Send to

Choose Destination
See comment in PubMed Commons below
J Neurosci. 2003 May 1;23(9):3726-34.

Visuomotor behaviors in larval zebrafish after GFP-guided laser ablation of the optic tectum.

Author information

Department of Physiology and Programs in Neuroscience, Genetics, Developmental Biology, and Human Genetics, University of California at San Francisco, San Francisco, California 94143-0444, USA.


The optic tectum is the largest visual center in most vertebrates and the main target for retinal ganglion cells (RGCs) conveying visual information from the eye to the brain. The retinotectal projection has served as an important model in many areas of developmental neuroscience. However, knowledge of the function of the tectum is limited. We began to address this issue using laser ablations and subsequent behavioral testing in zebrafish. We used a transgenic zebrafish line that expresses green-fluorescent protein in RGCs projecting to the tectum. By aiming a laser beam at the labeled retinal fibers demarcating the tectal neuropil, the larval tectum could be selectively destroyed. We tested whether tectum-ablated zebrafish larvae, when presented with large-field movements in their surroundings, displayed optokinetic responses (OKR) or optomotor responses (OMR), two distinct visuomotor behaviors that compensate for self-motion. Neither OKR nor OMR were found to be dependent on intact retinotectal connections. Also, visual acuity remained unaffected. Tectum ablation, however, slowed down the OKR by reducing the frequency of saccades but left tracking velocity, gain, and saccade amplitude unaffected. Removal of the tectum had no effect on the processing of second-order motion, to which zebrafish show both OKR and OMR, suggesting that the tectum is not an integral part of the circuit that extracts higher-order cues in the motion pathway.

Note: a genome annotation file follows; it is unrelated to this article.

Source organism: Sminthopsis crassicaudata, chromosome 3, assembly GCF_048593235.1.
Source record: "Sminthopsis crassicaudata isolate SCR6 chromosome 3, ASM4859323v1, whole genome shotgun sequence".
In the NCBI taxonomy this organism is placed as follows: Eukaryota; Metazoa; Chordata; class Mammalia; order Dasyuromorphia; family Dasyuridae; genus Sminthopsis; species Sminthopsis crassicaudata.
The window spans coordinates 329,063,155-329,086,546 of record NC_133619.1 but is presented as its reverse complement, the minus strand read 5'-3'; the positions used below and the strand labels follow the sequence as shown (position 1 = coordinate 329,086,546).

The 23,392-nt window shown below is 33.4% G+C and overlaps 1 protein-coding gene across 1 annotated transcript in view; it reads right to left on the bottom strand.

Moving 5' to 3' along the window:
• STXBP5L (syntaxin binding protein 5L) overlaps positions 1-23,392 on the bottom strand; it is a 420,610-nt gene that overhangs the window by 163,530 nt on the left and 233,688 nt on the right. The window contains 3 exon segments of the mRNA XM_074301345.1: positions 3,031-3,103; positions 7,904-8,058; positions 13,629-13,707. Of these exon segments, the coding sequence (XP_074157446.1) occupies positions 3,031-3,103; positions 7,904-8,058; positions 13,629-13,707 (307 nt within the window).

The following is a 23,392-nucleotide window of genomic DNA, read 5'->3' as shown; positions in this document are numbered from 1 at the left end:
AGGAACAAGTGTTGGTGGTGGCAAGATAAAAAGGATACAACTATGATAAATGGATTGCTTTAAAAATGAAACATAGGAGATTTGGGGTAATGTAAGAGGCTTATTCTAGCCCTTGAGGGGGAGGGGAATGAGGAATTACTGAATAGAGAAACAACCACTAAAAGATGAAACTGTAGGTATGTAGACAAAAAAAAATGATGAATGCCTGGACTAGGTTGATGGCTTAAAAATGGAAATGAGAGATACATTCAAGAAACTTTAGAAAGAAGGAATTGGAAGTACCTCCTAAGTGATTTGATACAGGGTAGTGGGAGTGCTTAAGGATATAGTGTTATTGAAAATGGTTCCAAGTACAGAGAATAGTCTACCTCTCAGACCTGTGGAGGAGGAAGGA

[Indexed for MEDLINE]
Free full text
PubMed Commons home

PubMed Commons

How to join PubMed Commons

    Supplemental Content

    Full text links

    Icon for HighWire
    Loading ...
    Support Center